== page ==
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Sam Buchanan

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Everything posted by Sam Buchanan

  1. Here are two threads on the mounts you might find interesting, the first one is a thread I started. https://p15-d24.com/topic/50844-engine-mounts-p15-caution/ And the second one: This is a case where aftermarket parts may not be exact replacements.....I suspect you have some experience with this.....
  2. Check the front motor mount to see if it looks correct, if not the tranny may be tilted up. That is quite the project!
  3. Then I have to wonder if the gear selector shaft is installed correctly in the gearshift housing, I just can't see how the linkage would work with the arm oriented the way it is in your photo. From what I can see in your photo the trans mounts look correct if they are resting on the frame crossmember. The photo I attached previously shows the mounts I installed if you look closely. I don't envy you assembling this car that was taken apart by someone else.....I have a hard enough time putting mine back together after I have slept a night or two! 😁
  4. Once you determine the rear end ratio you can calculate rpm with a calculator like this one: https://spicerparts.com/calculators/transmission-ratio-rpm-calculator
  5. Here is the proper orientation of the shift arms on my '48 when in neutral (wish mine was as clean as yours!): You must get a manual! https://www.amazon.com/1946-1954-Plymouth-Repair-Manual-Reprint/dp/B00435KT6S/ref=sr_1_4?crid=MA5FQLPNKZ4Q&keywords=manual+1948+plymouth&qid=1669730697&sprefix=manual+1948+plymoth%2Caps%2C103&sr=8-4
  6. When I removed the flywheel for refacing, the oil pan and rear crank journal cap had to be removed so the studs could be pushed forward and removed so the flywheel could be dropped from the bellhousing. There was no other way to accomplish this on my 218. Yes, installing the flywheel is a bit of grunt work but I found the trick was to position a stud at the bottom of the crank flange so the flywheel could be hung on it until slipped fully into place on the crank flange. The nut was then started on the stud to prevent the flywheel from falling. Then it was just a simple matter of rotating the crank (remove the spark plugs!) until each remaining stud could be inserted at the "bottom" of the flange. As mentioned above, be absolutely positive the flat on the head of the stud inserts properly on the flange.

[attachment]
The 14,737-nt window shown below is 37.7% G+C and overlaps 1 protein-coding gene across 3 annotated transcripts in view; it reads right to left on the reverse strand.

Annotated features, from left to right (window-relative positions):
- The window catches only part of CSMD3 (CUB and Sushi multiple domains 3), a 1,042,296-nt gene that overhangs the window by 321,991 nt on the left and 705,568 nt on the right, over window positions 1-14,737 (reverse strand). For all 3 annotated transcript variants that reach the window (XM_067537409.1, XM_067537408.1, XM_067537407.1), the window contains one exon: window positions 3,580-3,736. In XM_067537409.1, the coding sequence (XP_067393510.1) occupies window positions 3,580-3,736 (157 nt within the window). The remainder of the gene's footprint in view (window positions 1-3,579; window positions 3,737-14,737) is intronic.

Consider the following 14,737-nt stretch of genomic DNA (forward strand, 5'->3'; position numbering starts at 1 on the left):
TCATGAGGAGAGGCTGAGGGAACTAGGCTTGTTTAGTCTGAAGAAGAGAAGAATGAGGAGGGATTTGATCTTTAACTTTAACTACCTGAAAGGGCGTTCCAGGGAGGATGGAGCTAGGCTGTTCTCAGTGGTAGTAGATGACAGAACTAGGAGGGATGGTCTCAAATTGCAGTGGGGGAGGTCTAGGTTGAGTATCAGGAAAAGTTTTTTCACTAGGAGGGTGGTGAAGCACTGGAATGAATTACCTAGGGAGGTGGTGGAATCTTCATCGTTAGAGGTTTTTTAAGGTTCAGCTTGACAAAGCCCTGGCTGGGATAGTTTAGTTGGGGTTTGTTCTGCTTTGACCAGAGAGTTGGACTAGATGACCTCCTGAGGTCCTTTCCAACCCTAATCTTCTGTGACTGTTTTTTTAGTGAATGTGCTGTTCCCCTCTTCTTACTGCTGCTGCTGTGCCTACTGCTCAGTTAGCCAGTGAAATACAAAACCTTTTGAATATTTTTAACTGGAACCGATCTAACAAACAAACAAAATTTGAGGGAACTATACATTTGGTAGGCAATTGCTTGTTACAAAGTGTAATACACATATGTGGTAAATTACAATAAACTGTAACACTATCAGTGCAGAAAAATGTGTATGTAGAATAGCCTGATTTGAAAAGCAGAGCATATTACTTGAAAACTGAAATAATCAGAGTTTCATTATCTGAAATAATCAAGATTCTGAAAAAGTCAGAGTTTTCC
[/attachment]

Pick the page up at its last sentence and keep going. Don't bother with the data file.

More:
7. I found it interesting how a running valve that is properly set will "suck" the feeler gauge into the gap.
  8. This is not as demanding a task as you fear....you won't even have to sit inside the fender to do this......almost cheating. Gloves are ok, but regular mechanic's gloves will do, welder's gloves would really be awkward. I used the set of gauges that have been in my toolbox forever, nothing special needed.
  9. Maybe a bypass port that indicates a defective diaphragm? Might be discharging fuel instead of dumping it in the crankcase.
  10. Rich, most likely it wasn't a problem on your end. What often happens in these cases is somebody who has a computer with your address in their address book was stricken by a virus and it is sending spam to the addresses on that computer. The attachment in the emails might install the same virus on anyone's computer who opens the email....so don't open it!